The Fukushima disaster keeps getting worse

By   
Professor and Director, Research Center for Nuclear Weapons Abolition, Nagasaki University, 
Via The Conversation 

Six years have passed since the Fukushima nuclear disaster on March 11, 2011, but Japan is still dealing with its impacts. Decommissioning the damaged Fukushima Daiichi nuclear plant poses unprecedented technical challenges. More than 100,000 people were evacuated but only about 13 percent have returned home, although the government has announced that it is safe to return to some evacuation zones.

In late 2016 the government estimated total costs from the nuclear accident at about 22 trillion yen, or about US$188 billion – approximately twice as high as its previous estimate. The government is developing a plan under which consumers and citizens will bear some of those costs through higher electric rates, taxes or both. Continue reading The Fukushima disaster keeps getting worse

Fake news and climate change

 Fake news needs to be curbed through targeted advertising boycotts, according to writers of recent  opinion articles in Slate and the New York Times.  A prime example: a Breitbart story about global “cooling” that misuses Weather Channel information. (See WC response video, right),

Consumer activism against Brietbart and other fake news sites is being organized at a Twitter site called Sleeping Giants, with the idea that most commercial companies are only accidentally placing ads on the sites.  According to the site:

We are trying to stop racist websites by stopping their ad dollars. Many companies don’t even know it’s happening. It’s time to tell them.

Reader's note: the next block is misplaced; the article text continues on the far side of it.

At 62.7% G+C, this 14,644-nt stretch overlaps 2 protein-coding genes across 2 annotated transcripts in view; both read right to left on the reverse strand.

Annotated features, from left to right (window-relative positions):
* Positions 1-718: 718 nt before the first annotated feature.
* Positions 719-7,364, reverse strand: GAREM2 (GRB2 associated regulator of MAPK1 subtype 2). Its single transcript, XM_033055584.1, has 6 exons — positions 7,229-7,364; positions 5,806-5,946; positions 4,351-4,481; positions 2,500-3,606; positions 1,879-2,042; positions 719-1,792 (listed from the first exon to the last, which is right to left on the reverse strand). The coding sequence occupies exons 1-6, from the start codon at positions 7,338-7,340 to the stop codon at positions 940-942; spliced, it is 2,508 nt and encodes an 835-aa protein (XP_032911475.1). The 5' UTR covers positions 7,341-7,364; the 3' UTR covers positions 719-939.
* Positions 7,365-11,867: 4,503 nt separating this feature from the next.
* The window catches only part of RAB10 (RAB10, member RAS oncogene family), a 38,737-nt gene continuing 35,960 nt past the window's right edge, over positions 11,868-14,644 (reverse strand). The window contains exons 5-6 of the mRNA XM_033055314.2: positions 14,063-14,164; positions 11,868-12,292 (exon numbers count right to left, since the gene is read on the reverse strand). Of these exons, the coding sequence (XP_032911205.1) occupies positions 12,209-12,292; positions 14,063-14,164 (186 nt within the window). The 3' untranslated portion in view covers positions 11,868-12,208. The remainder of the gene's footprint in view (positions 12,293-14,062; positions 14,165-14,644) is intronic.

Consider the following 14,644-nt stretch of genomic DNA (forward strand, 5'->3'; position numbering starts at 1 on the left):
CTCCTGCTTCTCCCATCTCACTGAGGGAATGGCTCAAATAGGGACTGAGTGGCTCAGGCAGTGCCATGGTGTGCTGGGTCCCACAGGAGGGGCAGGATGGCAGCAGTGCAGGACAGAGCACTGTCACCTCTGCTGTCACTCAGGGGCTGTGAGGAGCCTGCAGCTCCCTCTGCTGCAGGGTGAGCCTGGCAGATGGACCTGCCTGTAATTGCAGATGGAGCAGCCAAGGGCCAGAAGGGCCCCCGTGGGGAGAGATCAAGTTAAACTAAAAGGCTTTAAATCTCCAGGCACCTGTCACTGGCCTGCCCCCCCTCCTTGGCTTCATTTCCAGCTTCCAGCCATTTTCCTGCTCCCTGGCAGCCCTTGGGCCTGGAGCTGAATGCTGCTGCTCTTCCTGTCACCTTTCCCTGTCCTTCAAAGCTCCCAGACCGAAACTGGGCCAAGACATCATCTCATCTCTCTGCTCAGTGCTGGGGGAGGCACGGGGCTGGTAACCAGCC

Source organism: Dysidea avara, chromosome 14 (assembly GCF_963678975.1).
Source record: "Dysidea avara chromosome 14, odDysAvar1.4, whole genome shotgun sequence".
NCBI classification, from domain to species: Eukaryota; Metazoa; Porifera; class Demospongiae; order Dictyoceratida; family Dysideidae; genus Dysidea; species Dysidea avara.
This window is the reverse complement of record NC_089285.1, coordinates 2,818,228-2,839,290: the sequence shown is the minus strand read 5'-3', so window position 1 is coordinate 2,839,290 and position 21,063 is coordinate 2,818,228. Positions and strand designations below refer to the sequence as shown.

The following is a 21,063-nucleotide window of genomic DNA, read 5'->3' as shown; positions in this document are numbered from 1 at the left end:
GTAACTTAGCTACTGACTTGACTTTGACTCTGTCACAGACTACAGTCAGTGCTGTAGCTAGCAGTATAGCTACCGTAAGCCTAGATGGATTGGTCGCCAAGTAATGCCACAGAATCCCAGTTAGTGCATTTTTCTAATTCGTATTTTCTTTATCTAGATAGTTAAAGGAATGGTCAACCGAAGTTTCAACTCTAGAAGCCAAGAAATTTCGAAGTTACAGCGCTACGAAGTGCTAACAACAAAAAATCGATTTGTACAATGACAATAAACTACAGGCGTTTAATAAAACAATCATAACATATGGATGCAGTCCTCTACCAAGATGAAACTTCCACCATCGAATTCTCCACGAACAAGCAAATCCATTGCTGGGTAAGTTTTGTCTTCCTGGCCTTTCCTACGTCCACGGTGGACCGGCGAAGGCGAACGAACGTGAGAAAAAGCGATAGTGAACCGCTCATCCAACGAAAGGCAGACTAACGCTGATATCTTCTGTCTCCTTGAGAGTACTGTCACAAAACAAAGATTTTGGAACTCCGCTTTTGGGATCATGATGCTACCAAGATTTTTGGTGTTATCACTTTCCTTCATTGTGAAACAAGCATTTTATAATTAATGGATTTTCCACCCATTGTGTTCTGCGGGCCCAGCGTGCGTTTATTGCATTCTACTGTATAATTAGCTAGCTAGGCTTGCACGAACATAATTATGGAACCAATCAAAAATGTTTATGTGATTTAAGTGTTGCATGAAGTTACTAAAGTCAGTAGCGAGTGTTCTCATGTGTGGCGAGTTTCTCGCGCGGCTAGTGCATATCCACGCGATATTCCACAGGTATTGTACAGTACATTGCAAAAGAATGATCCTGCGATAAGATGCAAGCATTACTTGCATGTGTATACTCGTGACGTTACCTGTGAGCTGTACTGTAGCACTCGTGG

Sleeping Giants recommends that a screenshot of a commercial ad placed next to   Continue reading Fake news and climate change

Reflecting on the battle for the nature

Environmentalism has become the front line in a global battle for the survival of the natural world, says The Guardian’s environmental news editor, John Vidal, on his retirement.

Two people in particular stand out in his short memoir published Dec. 23:  Wangari Maathai from Kenya, and Ken Saro-Wiwa of Nigeria.

Barack Obama and Maathai, 2006. (Wikipedia)
Barack Obama and Maathai, 2006. (Wikipedia)

About Maathai:  The message she brought was that any debate about the natural world should not just be about science and parts-per-billion of obscure gases, or about genes or kilowatts, but must include developing countries and be rooted in justice, equity and the situation of the least advantaged. She went on to win the Nobel peace prize, and the planting of trees became a worldwide symbol of political hope and community regeneration.   

Continue reading Reflecting on the battle for the nature